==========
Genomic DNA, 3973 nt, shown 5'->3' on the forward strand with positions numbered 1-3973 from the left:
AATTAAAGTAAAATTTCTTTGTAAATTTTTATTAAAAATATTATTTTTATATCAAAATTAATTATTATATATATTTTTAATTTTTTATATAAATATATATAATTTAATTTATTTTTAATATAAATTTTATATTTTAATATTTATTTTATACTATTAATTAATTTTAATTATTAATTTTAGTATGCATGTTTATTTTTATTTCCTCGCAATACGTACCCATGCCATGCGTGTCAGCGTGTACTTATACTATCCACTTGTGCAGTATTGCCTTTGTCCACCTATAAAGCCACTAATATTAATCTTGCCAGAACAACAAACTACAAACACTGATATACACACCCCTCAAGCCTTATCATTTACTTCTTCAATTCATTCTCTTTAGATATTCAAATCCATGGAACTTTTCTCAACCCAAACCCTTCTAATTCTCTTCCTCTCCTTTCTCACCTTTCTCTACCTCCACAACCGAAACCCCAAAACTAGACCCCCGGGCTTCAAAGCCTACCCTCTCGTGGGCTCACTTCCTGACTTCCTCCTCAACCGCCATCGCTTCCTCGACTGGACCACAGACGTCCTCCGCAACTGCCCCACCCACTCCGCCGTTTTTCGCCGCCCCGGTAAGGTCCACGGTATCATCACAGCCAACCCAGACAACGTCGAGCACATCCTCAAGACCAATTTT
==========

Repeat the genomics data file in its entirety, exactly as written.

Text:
Genomic DNA, 3973 nt, shown 5'->3' on the forward strand with positions numbered 1-3973 from the left:
AATTAAAGTAAAATTTCTTTGTAAATTTTTATTAAAAATATTATTTTTATATCAAAATTAATTATTATATATATTTTTAATTTTTTATATAAATATATATAATTTAATTTATTTTTAATATAAATTTTATATTTTAATATTTATTTTATACTATTAATTAATTTTAATTATTAATTTTAGTATGCATGTTTATTTTTATTTCCTCGCAATACGTACCCATGCCATGCGTGTCAGCGTGTACTTATACTATCCACTTGTGCAGTATTGCCTTTGTCCACCTATAAAGCCACTAATATTAATCTTGCCAGAACAACAAACTACAAACACTGATATACACACCCCTCAAGCCTTATCATTTACTTCTTCAATTCATTCTCTTTAGATATTCAAATCCATGGAACTTTTCTCAACCCAAACCCTTCTAATTCTCTTCCTCTCCTTTCTCACCTTTCTCTACCTCCACAACCGAAACCCCAAAACTAGACCCCCGGGCTTCAAAGCCTACCCTCTCGTGGGCTCACTTCCTGACTTCCTCCTCAACCGCCATCGCTTCCTCGACTGGACCACAGACGTCCTCCGCAACTGCCCCACCCACTCCGCCGTTTTTCGCCGCCCCGGTAAGGTCCACGGTATCATCACAGCCAACCCAGACAACGTCGAGCACATCCTCAAGACCAATTTT